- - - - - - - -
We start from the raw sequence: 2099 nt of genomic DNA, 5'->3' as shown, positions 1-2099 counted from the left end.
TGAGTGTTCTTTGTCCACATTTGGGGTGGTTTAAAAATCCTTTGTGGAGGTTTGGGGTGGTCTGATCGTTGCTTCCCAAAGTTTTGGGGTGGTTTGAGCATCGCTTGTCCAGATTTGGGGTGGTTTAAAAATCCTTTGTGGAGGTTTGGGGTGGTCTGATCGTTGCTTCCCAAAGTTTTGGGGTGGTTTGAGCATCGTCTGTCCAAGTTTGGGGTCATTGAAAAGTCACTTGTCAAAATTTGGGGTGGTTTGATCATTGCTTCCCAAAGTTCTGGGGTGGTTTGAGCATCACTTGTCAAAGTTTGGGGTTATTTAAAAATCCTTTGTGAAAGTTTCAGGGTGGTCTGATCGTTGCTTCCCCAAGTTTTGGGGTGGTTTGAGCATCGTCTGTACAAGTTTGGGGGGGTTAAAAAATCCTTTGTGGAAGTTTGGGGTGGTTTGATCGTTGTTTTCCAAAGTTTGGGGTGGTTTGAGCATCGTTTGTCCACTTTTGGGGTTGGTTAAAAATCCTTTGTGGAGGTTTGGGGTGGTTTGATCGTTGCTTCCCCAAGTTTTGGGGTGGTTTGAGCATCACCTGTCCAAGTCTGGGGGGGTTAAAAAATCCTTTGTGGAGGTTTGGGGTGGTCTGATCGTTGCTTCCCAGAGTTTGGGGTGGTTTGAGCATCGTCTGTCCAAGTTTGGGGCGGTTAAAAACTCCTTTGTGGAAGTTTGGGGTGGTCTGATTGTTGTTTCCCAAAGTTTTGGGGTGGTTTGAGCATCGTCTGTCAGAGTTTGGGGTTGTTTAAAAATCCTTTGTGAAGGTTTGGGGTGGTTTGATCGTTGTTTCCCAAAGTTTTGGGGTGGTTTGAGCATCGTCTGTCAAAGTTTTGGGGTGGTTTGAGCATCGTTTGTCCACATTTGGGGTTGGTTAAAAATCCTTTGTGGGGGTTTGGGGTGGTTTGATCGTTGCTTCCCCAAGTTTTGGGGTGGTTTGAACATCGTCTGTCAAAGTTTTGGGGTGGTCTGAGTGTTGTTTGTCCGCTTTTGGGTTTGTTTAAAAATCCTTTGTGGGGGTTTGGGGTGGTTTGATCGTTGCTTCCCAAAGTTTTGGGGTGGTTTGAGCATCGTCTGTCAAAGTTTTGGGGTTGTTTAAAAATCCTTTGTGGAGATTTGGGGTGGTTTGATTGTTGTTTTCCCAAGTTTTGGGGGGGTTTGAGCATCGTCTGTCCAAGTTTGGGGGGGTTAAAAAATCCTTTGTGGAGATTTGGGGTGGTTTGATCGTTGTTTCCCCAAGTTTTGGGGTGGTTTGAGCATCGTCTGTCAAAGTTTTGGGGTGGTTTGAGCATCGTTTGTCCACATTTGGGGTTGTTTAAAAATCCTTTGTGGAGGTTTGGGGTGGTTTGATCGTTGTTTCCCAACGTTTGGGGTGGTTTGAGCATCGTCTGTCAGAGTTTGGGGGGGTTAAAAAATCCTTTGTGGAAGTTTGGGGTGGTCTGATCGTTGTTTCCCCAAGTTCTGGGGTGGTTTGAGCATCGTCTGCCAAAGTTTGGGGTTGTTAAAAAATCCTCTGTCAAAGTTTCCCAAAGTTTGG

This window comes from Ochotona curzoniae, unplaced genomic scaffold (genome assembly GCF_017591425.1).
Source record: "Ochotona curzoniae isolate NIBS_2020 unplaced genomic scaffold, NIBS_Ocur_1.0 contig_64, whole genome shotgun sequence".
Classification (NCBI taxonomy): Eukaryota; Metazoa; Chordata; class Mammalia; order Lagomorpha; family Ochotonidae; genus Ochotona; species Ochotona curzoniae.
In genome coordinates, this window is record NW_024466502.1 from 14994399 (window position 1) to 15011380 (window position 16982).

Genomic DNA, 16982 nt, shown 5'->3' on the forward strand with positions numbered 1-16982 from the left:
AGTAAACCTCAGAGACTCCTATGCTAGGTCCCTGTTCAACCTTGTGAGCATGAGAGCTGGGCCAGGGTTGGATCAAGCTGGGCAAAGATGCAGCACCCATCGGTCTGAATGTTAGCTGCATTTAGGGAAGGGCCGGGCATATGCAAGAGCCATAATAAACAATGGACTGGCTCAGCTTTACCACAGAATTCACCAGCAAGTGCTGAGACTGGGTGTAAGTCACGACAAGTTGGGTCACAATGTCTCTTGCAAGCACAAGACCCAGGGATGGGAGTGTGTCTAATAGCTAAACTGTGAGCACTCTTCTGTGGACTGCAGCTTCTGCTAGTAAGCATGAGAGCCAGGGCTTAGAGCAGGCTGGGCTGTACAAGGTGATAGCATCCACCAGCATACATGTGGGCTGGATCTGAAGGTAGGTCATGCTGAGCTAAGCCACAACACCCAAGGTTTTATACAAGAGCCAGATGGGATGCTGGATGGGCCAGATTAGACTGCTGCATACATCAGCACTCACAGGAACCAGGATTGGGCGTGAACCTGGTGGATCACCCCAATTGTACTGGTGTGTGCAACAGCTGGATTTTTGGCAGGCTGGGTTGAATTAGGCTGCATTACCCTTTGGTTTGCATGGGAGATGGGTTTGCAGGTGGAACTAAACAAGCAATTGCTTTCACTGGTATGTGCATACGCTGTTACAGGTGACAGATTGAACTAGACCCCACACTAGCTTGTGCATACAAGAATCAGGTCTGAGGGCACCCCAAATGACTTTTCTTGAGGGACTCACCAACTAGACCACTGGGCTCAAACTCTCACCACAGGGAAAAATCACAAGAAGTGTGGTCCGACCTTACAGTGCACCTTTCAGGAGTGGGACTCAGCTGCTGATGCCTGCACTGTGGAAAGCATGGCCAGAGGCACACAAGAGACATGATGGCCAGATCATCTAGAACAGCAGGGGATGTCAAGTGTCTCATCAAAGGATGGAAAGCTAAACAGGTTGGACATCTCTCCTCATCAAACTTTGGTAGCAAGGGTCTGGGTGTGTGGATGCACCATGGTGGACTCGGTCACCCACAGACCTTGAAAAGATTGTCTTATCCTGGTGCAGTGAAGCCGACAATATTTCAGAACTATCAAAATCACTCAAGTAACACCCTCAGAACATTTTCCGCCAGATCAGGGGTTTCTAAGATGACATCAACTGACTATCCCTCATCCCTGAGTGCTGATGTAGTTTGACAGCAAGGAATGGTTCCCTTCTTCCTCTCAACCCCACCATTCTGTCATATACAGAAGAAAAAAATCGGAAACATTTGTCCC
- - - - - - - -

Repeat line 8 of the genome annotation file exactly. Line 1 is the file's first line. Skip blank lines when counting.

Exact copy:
AGTAAACCTCAGAGACTCCTATGCTAGGTCCCTGTTCAACCTTGTGAGCATGAGAGCTGGGCCAGGGTTGGATCAAGCTGGGCAAAGATGCAGCACCCATCGGTCTGAATGTTAGCTGCATTTAGGGAAGGGCCGGGCATATGCAAGAGCCATAATAAACAATGGACTGGCTCAGCTTTACCACAGAATTCACCAGCAAGTGCTGAGACTGGGTGTAAGTCACGACAAGTTGGGTCACAATGTCTCTTGCAAGCACAAGACCCAGGGATGGGAGTGTGTCTAATAGCTAAACTGTGAGCACTCTTCTGTGGACTGCAGCTTCTGCTAGTAAGCATGAGAGCCAGGGCTTAGAGCAGGCTGGGCTGTACAAGGTGATAGCATCCACCAGCATACATGTGGGCTGGATCTGAAGGTAGGTCATGCTGAGCTAAGCCACAACACCCAAGGTTTTATACAAGAGCCAGATGGGATGCTGGATGGGCCAGATTAGACTGCTGCATACATCAGCACTCACAGGAACCAGGATTGGGCGTGAACCTGGTGGATCACCCCAATTGTACTGGTGTGTGCAACAGCTGGATTTTTGGCAGGCTGGGTTGAATTAGGCTGCATTACCCTTTGGTTTGCATGGGAGATGGGTTTGCAGGTGGAACTAAACAAGCAATTGCTTTCACTGGTATGTGCATACGCTGTTACAGGTGACAGATTGAACTAGACCCCACACTAGCTTGTGCATACAAGAATCAGGTCTGAGGGCACCCCAAATGACTTTTCTTGAGGGACTCACCAACTAGACCACTGGGCTCAAACTCTCACCACAGGGAAAAATCACAAGAAGTGTGGTCCGACCTTACAGTGCACCTTTCAGGAGTGGGACTCAGCTGCTGATGCCTGCACTGTGGAAAGCATGGCCAGAGGCACACAAGAGACATGATGGCCAGATCATCTAGAACAGCAGGGGATGTCAAGTGTCTCATCAAAGGATGGAAAGCTAAACAGGTTGGACATCTCTCCTCATCAAACTTTGGTAGCAAGGGTCTGGGTGTGTGGATGCACCATGGTGGACTCGGTCACCCACAGACCTTGAAAAGATTGTCTTATCCTGGTGCAGTGAAGCCGACAATATTTCAGAACTATCAAAATCACTCAAGTAACACCCTCAGAACATTTTCCGCCAGATCAGGGGTTTCTAAGATGACATCAACTGACTATCCCTCATCCCTGAGTGCTGATGTAGTTTGACAGCAAGGAATGGTTCCCTTCTTCCTCTCAACCCCACCATTCTGTCATATACAGAAGAAAAAAATCGGAAACATTTGTCCC